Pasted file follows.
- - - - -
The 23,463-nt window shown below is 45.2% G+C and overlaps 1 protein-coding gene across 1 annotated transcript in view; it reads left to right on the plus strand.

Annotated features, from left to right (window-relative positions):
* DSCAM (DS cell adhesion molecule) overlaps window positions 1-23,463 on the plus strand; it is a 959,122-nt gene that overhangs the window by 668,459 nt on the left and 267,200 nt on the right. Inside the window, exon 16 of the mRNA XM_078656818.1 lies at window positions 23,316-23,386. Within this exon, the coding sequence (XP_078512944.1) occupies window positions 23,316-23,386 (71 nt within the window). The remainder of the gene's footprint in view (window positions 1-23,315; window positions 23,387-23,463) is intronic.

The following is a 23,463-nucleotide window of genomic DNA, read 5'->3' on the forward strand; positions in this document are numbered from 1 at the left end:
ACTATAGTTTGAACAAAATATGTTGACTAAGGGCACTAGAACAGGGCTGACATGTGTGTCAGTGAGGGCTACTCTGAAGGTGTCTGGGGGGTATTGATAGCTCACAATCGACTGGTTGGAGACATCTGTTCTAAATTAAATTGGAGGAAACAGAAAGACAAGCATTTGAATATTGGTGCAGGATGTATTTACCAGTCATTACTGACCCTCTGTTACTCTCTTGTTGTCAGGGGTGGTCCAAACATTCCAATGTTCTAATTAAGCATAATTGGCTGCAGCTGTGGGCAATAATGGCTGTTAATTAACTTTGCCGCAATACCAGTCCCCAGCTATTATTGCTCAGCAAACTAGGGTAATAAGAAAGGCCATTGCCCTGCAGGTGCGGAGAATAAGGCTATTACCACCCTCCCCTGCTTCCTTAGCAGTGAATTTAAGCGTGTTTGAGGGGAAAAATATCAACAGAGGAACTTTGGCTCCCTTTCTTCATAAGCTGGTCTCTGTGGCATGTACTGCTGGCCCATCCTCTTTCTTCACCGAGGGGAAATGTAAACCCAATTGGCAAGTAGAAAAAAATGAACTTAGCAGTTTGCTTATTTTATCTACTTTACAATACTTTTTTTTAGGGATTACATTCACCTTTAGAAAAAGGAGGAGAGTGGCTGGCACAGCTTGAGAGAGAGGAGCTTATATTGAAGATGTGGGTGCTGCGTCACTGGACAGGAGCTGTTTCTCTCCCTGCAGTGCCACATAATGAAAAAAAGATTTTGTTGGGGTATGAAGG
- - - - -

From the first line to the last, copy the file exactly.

The 23,463-nt window shown below is 45.2% G+C and overlaps 1 protein-coding gene across 1 annotated transcript in view; it reads left to right on the plus strand.

Annotated features, from left to right (window-relative positions):
* DSCAM (DS cell adhesion molecule) overlaps window positions 1-23,463 on the plus strand; it is a 959,122-nt gene that overhangs the window by 668,459 nt on the left and 267,200 nt on the right. Inside the window, exon 16 of the mRNA XM_078656818.1 lies at window positions 23,316-23,386. Within this exon, the coding sequence (XP_078512944.1) occupies window positions 23,316-23,386 (71 nt within the window). The remainder of the gene's footprint in view (window positions 1-23,315; window positions 23,387-23,463) is intronic.

The following is a 23,463-nucleotide window of genomic DNA, read 5'->3' on the forward strand; positions in this document are numbered from 1 at the left end:
ACTATAGTTTGAACAAAATATGTTGACTAAGGGCACTAGAACAGGGCTGACATGTGTGTCAGTGAGGGCTACTCTGAAGGTGTCTGGGGGGTATTGATAGCTCACAATCGACTGGTTGGAGACATCTGTTCTAAATTAAATTGGAGGAAACAGAAAGACAAGCATTTGAATATTGGTGCAGGATGTATTTACCAGTCATTACTGACCCTCTGTTACTCTCTTGTTGTCAGGGGTGGTCCAAACATTCCAATGTTCTAATTAAGCATAATTGGCTGCAGCTGTGGGCAATAATGGCTGTTAATTAACTTTGCCGCAATACCAGTCCCCAGCTATTATTGCTCAGCAAACTAGGGTAATAAGAAAGGCCATTGCCCTGCAGGTGCGGAGAATAAGGCTATTACCACCCTCCCCTGCTTCCTTAGCAGTGAATTTAAGCGTGTTTGAGGGGAAAAATATCAACAGAGGAACTTTGGCTCCCTTTCTTCATAAGCTGGTCTCTGTGGCATGTACTGCTGGCCCATCCTCTTTCTTCACCGAGGGGAAATGTAAACCCAATTGGCAAGTAGAAAAAAATGAACTTAGCAGTTTGCTTATTTTATCTACTTTACAATACTTTTTTTTAGGGATTACATTCACCTTTAGAAAAAGGAGGAGAGTGGCTGGCACAGCTTGAGAGAGAGGAGCTTATATTGAAGATGTGGGTGCTGCGTCACTGGACAGGAGCTGTTTCTCTCCCTGCAGTGCCACATAATGAAAAAAAGATTTTGTTGGGGTATGAAGG